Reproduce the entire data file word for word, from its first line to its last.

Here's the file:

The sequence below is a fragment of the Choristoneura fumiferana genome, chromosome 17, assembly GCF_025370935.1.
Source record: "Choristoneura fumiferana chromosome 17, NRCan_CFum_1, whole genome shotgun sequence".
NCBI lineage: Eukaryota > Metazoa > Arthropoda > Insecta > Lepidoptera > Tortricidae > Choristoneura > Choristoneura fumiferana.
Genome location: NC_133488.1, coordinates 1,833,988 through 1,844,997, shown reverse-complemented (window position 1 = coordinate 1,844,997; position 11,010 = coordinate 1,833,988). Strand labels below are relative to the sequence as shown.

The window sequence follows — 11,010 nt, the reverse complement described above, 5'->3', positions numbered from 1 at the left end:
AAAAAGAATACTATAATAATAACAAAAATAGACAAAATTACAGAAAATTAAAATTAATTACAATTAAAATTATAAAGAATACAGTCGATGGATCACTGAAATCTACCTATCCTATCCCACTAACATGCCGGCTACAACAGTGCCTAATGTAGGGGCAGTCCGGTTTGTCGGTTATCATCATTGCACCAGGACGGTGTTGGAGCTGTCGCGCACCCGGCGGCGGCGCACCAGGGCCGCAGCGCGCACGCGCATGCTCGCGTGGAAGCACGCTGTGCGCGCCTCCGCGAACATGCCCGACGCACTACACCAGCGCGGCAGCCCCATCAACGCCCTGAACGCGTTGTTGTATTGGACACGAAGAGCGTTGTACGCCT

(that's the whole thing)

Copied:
The sequence below is a fragment of the Choristoneura fumiferana genome, chromosome 17, assembly GCF_025370935.1.
Source record: "Choristoneura fumiferana chromosome 17, NRCan_CFum_1, whole genome shotgun sequence".
NCBI lineage: Eukaryota > Metazoa > Arthropoda > Insecta > Lepidoptera > Tortricidae > Choristoneura > Choristoneura fumiferana.
Genome location: NC_133488.1, coordinates 1,833,988 through 1,844,997, shown reverse-complemented (window position 1 = coordinate 1,844,997; position 11,010 = coordinate 1,833,988). Strand labels below are relative to the sequence as shown.

The window sequence follows — 11,010 nt, the reverse complement described above, 5'->3', positions numbered from 1 at the left end:
AAAAAGAATACTATAATAATAACAAAAATAGACAAAATTACAGAAAATTAAAATTAATTACAATTAAAATTATAAAGAATACAGTCGATGGATCACTGAAATCTACCTATCCTATCCCACTAACATGCCGGCTACAACAGTGCCTAATGTAGGGGCAGTCCGGTTTGTCGGTTATCATCATTGCACCAGGACGGTGTTGGAGCTGTCGCGCACCCGGCGGCGGCGCACCAGGGCCGCAGCGCGCACGCGCATGCTCGCGTGGAAGCACGCTGTGCGCGCCTCCGCGAACATGCCCGACGCACTACACCAGCGCGGCAGCCCCATCAACGCCCTGAACGCGTTGTTGTATTGGACACGAAGAGCGTTGTACGCCT